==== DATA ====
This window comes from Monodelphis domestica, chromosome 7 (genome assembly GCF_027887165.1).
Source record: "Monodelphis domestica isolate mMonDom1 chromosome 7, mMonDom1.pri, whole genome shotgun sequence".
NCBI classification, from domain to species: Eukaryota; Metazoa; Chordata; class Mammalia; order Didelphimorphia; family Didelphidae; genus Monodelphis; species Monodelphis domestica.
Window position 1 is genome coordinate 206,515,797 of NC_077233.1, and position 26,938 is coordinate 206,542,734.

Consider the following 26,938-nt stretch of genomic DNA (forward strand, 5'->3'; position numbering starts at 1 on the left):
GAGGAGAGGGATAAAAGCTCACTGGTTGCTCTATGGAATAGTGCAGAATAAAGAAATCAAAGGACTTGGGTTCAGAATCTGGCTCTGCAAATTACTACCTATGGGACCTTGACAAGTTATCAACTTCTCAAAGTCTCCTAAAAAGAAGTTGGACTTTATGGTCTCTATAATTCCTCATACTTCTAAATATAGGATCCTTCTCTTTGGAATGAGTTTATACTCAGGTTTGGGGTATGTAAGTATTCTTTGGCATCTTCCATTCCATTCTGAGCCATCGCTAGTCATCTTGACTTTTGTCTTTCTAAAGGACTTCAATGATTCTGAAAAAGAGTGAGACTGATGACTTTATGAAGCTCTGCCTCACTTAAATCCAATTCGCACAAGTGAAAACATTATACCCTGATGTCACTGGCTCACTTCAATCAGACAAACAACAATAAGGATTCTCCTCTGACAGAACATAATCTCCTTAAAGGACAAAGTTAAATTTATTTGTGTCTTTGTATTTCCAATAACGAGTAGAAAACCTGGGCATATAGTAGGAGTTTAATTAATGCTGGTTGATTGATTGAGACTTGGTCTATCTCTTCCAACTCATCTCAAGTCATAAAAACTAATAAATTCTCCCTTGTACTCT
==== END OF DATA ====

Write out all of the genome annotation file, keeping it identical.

This window comes from Monodelphis domestica, chromosome 7 (genome assembly GCF_027887165.1).
Source record: "Monodelphis domestica isolate mMonDom1 chromosome 7, mMonDom1.pri, whole genome shotgun sequence".
NCBI classification, from domain to species: Eukaryota; Metazoa; Chordata; class Mammalia; order Didelphimorphia; family Didelphidae; genus Monodelphis; species Monodelphis domestica.
Window position 1 is genome coordinate 206,515,797 of NC_077233.1, and position 26,938 is coordinate 206,542,734.

Consider the following 26,938-nt stretch of genomic DNA (forward strand, 5'->3'; position numbering starts at 1 on the left):
GAGGAGAGGGATAAAAGCTCACTGGTTGCTCTATGGAATAGTGCAGAATAAAGAAATCAAAGGACTTGGGTTCAGAATCTGGCTCTGCAAATTACTACCTATGGGACCTTGACAAGTTATCAACTTCTCAAAGTCTCCTAAAAAGAAGTTGGACTTTATGGTCTCTATAATTCCTCATACTTCTAAATATAGGATCCTTCTCTTTGGAATGAGTTTATACTCAGGTTTGGGGTATGTAAGTATTCTTTGGCATCTTCCATTCCATTCTGAGCCATCGCTAGTCATCTTGACTTTTGTCTTTCTAAAGGACTTCAATGATTCTGAAAAAGAGTGAGACTGATGACTTTATGAAGCTCTGCCTCACTTAAATCCAATTCGCACAAGTGAAAACATTATACCCTGATGTCACTGGCTCACTTCAATCAGACAAACAACAATAAGGATTCTCCTCTGACAGAACATAATCTCCTTAAAGGACAAAGTTAAATTTATTTGTGTCTTTGTATTTCCAATAACGAGTAGAAAACCTGGGCATATAGTAGGAGTTTAATTAATGCTGGTTGATTGATTGAGACTTGGTCTATCTCTTCCAACTCATCTCAAGTCATAAAAACTAATAAATTCTCCCTTGTACTCT